Subsequent research expanded on this model of capital accumulation and resource depletion and demonstrated the intertemporal efficiency of this approach; see references below. The core idea is simple. Non-renewable resources belong to current and future generations. The entire(!) wealth generated from non-renewable resources (the profits) should be invested in a sovereign wealth fund, with current and future generations just drawing from the fund's income (dividends and interest). Norway's Statens pensjonsfond Utland had done just that and has reached nearly one trillion US dollars in value. Norway has just over 5 million people, about one million more than Alberta. Alberta's Heritage Fund stood at a paltry $17.2 billion at the end of 2014. The Hartwick rule is a well-established principle in resource economics today. It is a paradigm about inter-generational fairness. Jurisdictions that do not follow it are—to put it bluntly—stealing wealth from their children and grandchildren. Using resource wealth to fund consumption is near-sighted and introduces unnecessary volatility into provincial budgeting. While an argument can be made that such wealth can be used to retire public debt first and to make long-term capital investments (public infrastructure), the bulk of it should still wind up in a sovereign wealth fund. Why is it so difficult for Alberta to learn this simple lesson? Why does a conservative government not understand the meaning of the verb "to conserve"?

‘Stop squandering your grandchildren’s wealth, Albertans!’

The Fraser Institute has put together an interesting calculation, reproduced in an infographic on the Globe and Mail web site. If Alberta had followed Alaska's 25% rule, the Heritage Fund would have grown to $42 billion today. If it had followed Norway's 100% contribution rule, it would have amassed a respectable $122 billion. Put another way, Alberta has already squandered over $100 billion of its children's and grandchildren's wealth. Of course, kids and grandkids can't vote.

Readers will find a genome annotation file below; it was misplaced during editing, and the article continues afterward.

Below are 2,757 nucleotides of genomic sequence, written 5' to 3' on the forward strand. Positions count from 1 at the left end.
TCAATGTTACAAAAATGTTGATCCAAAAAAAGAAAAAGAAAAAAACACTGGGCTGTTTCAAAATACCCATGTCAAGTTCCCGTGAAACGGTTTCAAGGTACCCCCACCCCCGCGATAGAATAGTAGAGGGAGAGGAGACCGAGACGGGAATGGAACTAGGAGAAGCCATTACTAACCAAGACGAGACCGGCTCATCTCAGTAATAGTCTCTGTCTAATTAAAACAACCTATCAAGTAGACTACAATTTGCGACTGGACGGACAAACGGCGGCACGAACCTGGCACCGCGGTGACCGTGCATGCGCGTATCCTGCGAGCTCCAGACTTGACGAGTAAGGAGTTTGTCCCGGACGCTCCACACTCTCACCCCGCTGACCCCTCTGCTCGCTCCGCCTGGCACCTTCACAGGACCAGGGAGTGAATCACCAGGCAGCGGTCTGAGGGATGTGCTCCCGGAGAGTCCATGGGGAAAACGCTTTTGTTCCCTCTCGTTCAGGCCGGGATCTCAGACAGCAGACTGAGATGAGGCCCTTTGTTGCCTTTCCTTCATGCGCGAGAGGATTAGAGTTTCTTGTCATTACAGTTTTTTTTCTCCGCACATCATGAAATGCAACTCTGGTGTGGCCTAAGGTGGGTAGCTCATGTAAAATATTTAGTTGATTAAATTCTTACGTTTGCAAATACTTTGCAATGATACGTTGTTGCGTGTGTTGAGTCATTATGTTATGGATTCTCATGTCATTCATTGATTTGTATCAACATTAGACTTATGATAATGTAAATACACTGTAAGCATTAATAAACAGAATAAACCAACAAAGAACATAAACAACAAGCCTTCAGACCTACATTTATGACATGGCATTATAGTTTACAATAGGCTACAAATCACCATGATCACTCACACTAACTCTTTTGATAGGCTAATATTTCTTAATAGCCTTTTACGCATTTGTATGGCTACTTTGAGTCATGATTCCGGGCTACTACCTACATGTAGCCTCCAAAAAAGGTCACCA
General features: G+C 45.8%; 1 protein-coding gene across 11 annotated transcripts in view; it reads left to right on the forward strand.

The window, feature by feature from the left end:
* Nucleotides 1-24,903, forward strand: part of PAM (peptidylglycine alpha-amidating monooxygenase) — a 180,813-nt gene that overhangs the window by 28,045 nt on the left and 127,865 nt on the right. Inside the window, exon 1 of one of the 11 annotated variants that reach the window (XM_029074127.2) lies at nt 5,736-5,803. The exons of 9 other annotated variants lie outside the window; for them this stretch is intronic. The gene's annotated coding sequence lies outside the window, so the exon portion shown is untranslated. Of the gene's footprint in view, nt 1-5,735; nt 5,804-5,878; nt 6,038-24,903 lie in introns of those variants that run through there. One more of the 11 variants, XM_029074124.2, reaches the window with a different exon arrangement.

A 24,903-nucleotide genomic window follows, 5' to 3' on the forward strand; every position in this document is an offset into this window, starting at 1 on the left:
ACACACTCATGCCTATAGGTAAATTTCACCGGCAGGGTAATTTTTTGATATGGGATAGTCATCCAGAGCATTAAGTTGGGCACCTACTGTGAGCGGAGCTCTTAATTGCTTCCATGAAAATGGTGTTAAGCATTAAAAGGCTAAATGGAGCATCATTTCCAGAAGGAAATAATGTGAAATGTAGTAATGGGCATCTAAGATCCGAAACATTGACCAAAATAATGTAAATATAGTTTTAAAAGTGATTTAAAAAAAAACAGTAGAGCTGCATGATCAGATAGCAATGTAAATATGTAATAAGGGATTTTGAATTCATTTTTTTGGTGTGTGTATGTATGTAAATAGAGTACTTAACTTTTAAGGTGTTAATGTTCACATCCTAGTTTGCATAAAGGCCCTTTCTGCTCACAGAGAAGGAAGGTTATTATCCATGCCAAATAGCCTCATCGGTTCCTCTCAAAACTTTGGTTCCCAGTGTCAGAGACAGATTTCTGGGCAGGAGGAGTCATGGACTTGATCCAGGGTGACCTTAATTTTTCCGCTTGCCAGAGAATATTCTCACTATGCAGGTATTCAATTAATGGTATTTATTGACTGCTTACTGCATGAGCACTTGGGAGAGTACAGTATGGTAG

Jack Mintz, head of the University of Calgary's School of Public Policy, made a strong case for Alberta to adopt the federal Harmonized Sales Tax (HST), which as a value-added tax is more efficient than a conventional single-stage sales tax. The choice is easy economically but hard politically. It requires leadership and courage to convince Albertans about where their true Alberta Advantage lies. Hint: it isn't low taxes. Albertans, please stop squandering your children's and grandchildren's wealth! The oil price decline has given Alberta a window of opportunity to fix its fiscal problems. The obvious solution is for Alberta to become a little more like other provinces and institute a provincial sales tax. Instead, the budget that was announced in March calls for some cosmetic fixes: various new user fees, wage freezes for the public sector, and a very small increase in the personal income tax rate for high-earners. At the end there is still an enormous deficit, and an unwillingness to introduce reforms that lead to a path of fiscal sustainability.

The myth that Alberta's low-tax environment is the engine of prosperity seems hard-wired into the political fabric of the province. The anti-tax rhetoric that went along with it makes it difficult to change course. It is unlikely that the election on May 5 will lead to a fundamental course correction. At least there is some hope for incremental improvements. Premier Prentice promised to double the size of the Heritage Fund over the next 10 years by increasing the contribution share to 25%. What the Premier fails to acknowledge is that in order to ensure fiscal sustainability, the lost revenue from resource royalties needs to be replaced fully by less volatile direct and indirect taxation. Alberta can't have its cake and eat it too.

Further readings:

Posted on Friday, May 1, 2015 at 18:30 — #Politics
© 2024  Prof. Werner Antweiler, University of British Columbia.
[Sauder School of Business] [The University of British Columbia]